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Louisiana Workers' Compensation Insurance

Louisiana small businesses are generally required to carry workers’ compensation insurance.

Unlike other small business policies, workers’ compensation is regulated at the state level, so rates and coverage requirements also differ from state to state. Almost universal, however, is that employers are legally required to carry workers’ compensation insurance that covers all employees on their payroll.

Below we cover what Louisiana small business owners need to know about workers’ compensation.

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Small Business Work Comp Requirements in Louisiana

Businesses with one or more employees working in Louisiana must carry a workers’ compensation insurance policy. This includes may be full-time, part-time, seasonal workers and minors.

Some exceptions include:

  • Subcontractors: Unless considered an employee, subcontractors won’t be covered by the company’s insurance policy and may be asked to provide proof of work comp. In specific situations, subcontractors or independent contractors may be considered employees if performing “substantial manual labor.”
  • Real estate agents: If licensed to conduct business in Louisiana, real estate agents are exempt from carrying workers’ compensation insurance.
  • Sole proprietors, corporate officers and partners: In Louisiana, they are counted as employees and included in coverage, but have the option to exclude themselves.
  • LLC members: Louisiana includes members in coverage, but they have the option to exclude themselves if they own 10% or more of the company.
  • Domestic employees, uncompensated officers and directors of certain non-profit organizations, and public officials might be specifically exempted.

An expert in workers’ compensation insurance can help you determine which employees can choose to exclude themselves, and help you comply with your state’s laws.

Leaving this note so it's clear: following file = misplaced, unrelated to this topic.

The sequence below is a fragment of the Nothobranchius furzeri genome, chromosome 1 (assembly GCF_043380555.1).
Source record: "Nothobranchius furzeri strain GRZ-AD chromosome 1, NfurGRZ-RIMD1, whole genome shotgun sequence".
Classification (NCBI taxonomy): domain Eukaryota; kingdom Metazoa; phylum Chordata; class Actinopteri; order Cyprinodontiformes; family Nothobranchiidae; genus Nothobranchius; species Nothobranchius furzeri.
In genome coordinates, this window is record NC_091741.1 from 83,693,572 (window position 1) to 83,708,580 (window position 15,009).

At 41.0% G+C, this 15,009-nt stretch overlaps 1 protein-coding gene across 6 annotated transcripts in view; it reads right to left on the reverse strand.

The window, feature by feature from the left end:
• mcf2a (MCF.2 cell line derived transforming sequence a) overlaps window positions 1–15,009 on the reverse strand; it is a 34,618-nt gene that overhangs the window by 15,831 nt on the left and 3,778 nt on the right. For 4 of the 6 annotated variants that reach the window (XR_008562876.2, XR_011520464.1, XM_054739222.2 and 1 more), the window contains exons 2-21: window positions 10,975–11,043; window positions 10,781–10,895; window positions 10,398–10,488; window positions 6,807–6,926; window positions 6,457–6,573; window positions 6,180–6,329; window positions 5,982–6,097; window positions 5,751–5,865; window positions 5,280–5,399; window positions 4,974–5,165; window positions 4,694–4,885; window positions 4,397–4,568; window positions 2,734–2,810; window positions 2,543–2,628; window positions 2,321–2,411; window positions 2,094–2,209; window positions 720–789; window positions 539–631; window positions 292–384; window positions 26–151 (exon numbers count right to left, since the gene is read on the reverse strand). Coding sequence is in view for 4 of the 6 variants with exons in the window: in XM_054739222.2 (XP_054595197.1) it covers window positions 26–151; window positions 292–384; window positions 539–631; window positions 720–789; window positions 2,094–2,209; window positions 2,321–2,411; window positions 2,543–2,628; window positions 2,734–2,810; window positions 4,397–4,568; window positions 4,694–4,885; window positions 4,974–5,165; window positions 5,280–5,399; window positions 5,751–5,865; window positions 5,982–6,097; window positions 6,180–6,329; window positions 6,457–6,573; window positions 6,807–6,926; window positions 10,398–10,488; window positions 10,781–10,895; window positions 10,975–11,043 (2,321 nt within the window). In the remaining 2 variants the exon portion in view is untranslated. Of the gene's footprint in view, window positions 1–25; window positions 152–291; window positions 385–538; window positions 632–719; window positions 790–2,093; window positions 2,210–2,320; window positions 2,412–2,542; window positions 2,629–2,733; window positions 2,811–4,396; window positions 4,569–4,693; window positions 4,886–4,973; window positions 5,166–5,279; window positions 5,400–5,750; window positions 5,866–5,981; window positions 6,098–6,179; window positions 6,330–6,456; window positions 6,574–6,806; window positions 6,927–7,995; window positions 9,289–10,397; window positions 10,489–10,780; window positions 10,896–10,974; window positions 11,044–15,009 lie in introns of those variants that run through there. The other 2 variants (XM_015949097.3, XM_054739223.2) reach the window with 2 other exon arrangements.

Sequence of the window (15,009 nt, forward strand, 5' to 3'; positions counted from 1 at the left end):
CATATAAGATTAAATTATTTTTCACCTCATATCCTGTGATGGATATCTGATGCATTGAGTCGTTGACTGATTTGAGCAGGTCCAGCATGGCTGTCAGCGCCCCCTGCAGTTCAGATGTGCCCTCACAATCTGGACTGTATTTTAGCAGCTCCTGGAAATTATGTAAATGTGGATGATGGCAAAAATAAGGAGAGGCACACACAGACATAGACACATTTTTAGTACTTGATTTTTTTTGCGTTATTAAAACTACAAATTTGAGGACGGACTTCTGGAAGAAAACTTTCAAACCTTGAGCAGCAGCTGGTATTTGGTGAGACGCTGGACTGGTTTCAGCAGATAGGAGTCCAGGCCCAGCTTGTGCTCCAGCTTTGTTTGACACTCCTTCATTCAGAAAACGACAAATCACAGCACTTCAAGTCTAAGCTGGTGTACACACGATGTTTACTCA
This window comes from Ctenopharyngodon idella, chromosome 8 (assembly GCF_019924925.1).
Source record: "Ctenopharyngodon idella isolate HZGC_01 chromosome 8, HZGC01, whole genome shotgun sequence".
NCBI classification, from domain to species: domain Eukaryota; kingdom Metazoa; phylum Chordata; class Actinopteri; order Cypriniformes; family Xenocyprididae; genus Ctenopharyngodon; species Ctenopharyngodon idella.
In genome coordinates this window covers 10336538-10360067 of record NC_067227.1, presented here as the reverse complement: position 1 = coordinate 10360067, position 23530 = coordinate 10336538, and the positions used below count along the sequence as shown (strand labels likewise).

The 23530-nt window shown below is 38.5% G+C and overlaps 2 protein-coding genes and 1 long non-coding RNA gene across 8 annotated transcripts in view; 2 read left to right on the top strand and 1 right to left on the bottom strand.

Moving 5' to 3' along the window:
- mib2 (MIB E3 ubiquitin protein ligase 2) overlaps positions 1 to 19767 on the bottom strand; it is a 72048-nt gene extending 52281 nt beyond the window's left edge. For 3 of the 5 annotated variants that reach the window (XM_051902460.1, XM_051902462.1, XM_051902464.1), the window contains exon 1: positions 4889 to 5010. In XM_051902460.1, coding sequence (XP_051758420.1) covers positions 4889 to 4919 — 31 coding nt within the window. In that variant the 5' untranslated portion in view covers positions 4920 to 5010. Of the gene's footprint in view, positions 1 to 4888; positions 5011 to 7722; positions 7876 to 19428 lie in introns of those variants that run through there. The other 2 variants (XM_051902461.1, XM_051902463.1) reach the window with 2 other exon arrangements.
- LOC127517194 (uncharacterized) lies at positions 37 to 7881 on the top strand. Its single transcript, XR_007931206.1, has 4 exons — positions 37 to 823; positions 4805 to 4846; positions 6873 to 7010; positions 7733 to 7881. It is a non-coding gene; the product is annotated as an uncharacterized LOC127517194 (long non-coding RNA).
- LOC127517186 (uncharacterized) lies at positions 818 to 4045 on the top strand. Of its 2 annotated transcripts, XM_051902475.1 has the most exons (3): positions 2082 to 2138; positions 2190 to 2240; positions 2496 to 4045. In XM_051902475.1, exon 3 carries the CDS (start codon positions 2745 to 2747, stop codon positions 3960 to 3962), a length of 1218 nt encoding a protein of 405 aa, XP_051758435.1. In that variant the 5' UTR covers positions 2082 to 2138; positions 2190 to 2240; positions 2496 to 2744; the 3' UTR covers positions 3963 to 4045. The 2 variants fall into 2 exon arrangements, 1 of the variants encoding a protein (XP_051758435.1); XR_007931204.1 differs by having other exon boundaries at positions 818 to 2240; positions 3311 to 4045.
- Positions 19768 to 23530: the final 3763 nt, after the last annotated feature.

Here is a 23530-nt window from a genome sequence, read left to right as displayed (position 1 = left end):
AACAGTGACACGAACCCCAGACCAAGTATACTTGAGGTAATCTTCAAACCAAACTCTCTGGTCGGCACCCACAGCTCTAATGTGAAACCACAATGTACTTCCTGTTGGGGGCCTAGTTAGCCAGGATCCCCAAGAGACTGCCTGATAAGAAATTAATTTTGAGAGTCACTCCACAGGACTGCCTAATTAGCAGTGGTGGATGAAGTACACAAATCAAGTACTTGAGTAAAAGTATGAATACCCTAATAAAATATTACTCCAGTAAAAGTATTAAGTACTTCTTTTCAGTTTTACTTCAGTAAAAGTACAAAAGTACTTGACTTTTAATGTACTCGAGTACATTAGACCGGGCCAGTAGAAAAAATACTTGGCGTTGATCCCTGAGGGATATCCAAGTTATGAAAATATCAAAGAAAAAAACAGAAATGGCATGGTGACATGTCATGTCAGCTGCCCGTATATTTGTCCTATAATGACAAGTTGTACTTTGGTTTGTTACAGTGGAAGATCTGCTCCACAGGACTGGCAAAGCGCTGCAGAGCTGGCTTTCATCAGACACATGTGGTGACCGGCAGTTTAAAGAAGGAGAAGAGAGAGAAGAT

How to Buy Small Business Workers’ Compensation Insurance

Louisiana has a private market. Employers can purchase workers' compensation insurance from any insurance carrier or agency that is licensed to write in that state.

If you’re still having trouble, you can contact the Louisiana Workforce Commission, which will help you find coverage.

Coverage and Rates in Louisiana

A Louisiana small business workers’ compensation policy will vary in cost based on payroll, industry and claims history. A work comp policy protects both employee and employer from risk when a worker is injured on the job. This means that the cost is going to be dictated by the size of your workforce and the type of work employees do.

Louisiana is one of the safest states for workers, with some of the lowest rates of workplace injuries nationwide. Still, costs remain high compared to other states and has some of the highest work comp costs per claim. Critics point to high medical costs and a complex system as possible culprits.

Rates have declined over the past decade, just not at the same rate as other states.

Contact the Louisiana Workforce Commission for information on controlling worker health and safety. Companies that participate in the commission’s educational programs may be able to reduce their workers’ compensation premiums.

Louisiana Work Comp Resources

Editor’s note: Last updated September 24, 2018

Here's What You Need to Get Started

To buy workers compensation insurance, you need to request a quote from a licensed insurance agent and provide some details about your business.

Here’s what to have in front of you:

  • Number of employees in each class code.
  • Total payroll for all employees. You may be able to exclude yourself if you don't wish to be covered under the policy. 
  • Federal ID Number. If you are a sole proprietor, you can use your Social Security Number.
  • Copy of your workers comp insurance policy, if you've had coverage or claims in the past few years. If you know your company's experience mod, please have your experience mod rating sheet or policy in front of you. Otherwise, you will be assigned a default rating of 1.0.

The information on this page has been interpreted and summarized for your convenience. Please consult your state's governing authority for the most current and complete legislation.